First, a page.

Posted by News Express | 8 April 2018 | 1,325 times
The Bayelsa State Governor, Henry Seriake Dickson, has restated his determination to flush out the culprits of payroll fraud, truancy, multiple employment and related vices from the state’s civil service.
According to him, such a firm decision was necessary to free the civil service of unscrupulous characters and create employment opportunities for the teeming youth populace in the state.
A statement issued on Sunday by the Commissioner for Information and Orientation, Daniel Iworiso-Markson, said Dickson insisted that the state government would not tolerate those milking its resources without rendering services.
Governor Dickson had taken the first practical step to confront the payroll debacle in Bayelsa in December 2017 when he directed that the salaries of 4,204 suspects from the eight local government areas of the state be withheld.
While 1,329 of the affected workers came from the local government areas; 2,184 from the Primary School Education system and 707 from the Pension payroll.
The State Government Committee on Civil Service Reforms investigating the payroll uncovered 500 Administrative officers in Sagbama Local Government Area of the state and a total of 5,000 non-academic staff at the Niger Delta University and the other state-owned five tertiary institutions in the state.
The Commissioner had lamented that the criminal conduct of a few criminal-minded individuals had been depriving the state of over N12 billion annually.
He recalled that, the government had been battling the issue of over bloated wage bill since the advent of the Restoration Government in 2012.
Iworiso-Markson said the government deployed biometric data capture and other measures to fight the endemic payroll fraud in the state and had been able to bring down the wage bill from N6.7 billion to N3.9bn.
He said: “Even up to this moment with several committees set up by His Excellency to look into the various sectors such as the tertiary institutions, the core civil service, parastatals, local government councils and rural development authorities, the state's wage bill is still considered to be on the high side especially when viewed against the backdrop of the monumental fraud in the system.”
The Commissioner said that government would not sustain the current abhorrent arrangement where over 500 drivers were engaged and paid salaries by the Ministry of Transport without the vehicles to do their work.
He also listed some of the fraud in the public service to include securing employment with forged certificates, collection of salaries from multiple agencies of government, indefensible promotions in contradiction to civil service rules; pension fraudsters, age falsifiers among others.
Iworiso-Markson cited the example of the state-owned Niger Delta University (NDU) as a classic case where the number of non-academic staff was far higher than their academic counterparts.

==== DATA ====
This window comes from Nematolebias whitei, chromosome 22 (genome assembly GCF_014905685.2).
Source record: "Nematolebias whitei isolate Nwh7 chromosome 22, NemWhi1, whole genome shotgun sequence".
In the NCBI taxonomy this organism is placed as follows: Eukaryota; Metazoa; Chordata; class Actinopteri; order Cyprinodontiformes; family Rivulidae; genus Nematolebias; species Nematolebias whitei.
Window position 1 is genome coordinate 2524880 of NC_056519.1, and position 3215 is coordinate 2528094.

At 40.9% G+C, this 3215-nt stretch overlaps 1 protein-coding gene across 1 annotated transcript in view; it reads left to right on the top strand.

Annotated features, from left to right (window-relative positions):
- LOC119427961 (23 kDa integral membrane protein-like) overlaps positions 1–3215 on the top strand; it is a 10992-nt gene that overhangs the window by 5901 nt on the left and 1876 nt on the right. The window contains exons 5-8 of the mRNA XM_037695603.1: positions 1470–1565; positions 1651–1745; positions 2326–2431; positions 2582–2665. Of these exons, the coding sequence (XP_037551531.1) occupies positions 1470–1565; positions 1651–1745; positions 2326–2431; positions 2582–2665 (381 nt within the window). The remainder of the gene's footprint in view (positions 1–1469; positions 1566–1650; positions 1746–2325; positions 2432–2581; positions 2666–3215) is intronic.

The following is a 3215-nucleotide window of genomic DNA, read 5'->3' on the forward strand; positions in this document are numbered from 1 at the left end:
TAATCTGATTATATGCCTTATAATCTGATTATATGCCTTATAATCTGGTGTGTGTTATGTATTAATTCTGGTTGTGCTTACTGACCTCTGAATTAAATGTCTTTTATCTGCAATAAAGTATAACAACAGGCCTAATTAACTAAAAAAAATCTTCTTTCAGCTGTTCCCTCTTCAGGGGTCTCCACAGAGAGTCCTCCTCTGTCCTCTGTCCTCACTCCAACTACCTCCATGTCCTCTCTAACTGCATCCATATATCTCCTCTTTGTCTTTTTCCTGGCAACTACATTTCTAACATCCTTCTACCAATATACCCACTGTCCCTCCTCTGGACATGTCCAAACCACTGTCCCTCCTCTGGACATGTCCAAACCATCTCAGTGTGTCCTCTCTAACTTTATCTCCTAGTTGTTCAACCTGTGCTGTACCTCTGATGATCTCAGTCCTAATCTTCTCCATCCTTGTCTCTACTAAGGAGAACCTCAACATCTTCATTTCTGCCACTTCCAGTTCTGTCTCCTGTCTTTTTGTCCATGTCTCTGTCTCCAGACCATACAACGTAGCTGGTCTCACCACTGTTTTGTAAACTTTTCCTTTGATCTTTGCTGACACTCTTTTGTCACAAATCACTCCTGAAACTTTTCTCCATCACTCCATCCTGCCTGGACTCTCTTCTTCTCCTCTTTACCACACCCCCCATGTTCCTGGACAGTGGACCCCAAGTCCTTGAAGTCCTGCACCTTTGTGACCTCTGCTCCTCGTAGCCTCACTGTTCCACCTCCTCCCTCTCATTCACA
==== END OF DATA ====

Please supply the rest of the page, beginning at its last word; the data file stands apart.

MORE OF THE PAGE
He explained that the university’s monthly wage bill of N500 million was that high because of the fraudulent inclusion of non-academic staff residing outside the state in the payroll.
He said the committee saddled with the responsibility of ensuring comprehensive reforms in all the tertiary institutions in the state held series of meetings with the various boards and governing councils of the institutions and agreed on the number of workforce that each tertiary institution should have.
“Arising from that understanding, government acting on the recommendation of the committee came out with a clear policy of placing the various tertiary institutions on subvention as is the norm everywhere especially as it relates to government funding of tertiary institutions,” he added
He said that the government “spends a total of N630 million as subventions on various tertiary institution in the state the breakdown of which includes NDU: N350m; Isaac Jasper Boro College of Education: N100m; College of Health Technology Otougidi: N40m; The Polytechnic Aleibiri N50m; University of Africa N75m and International Tourism Institute N15m.”
He further hinted that the tertiary institutions were all charged to raise revenue internally to fund their activities as they were self-accounting.
He stressed that the reforms were designed to prune down the state’s over-bloated wage bill which he put at about six billion cumulatively with the inclusion of the salaries of the Ministries, Departments and Agencies of government (MDAs), Local government workers and political appointees.
However, the Commissioner hinted that those who might be affected by the reforms would be tested, trained and redeployed to teach in schools since the state was in need of teachers.
“Those who pass the training will be re-deployed as teachers as the state is seeking to employ more teachers. But those who are unable to make it will have their services withdrawn and will be paid a negotiated severance package to enable them take up other ventures like agriculture, small-scale businesses and the like,” he said.
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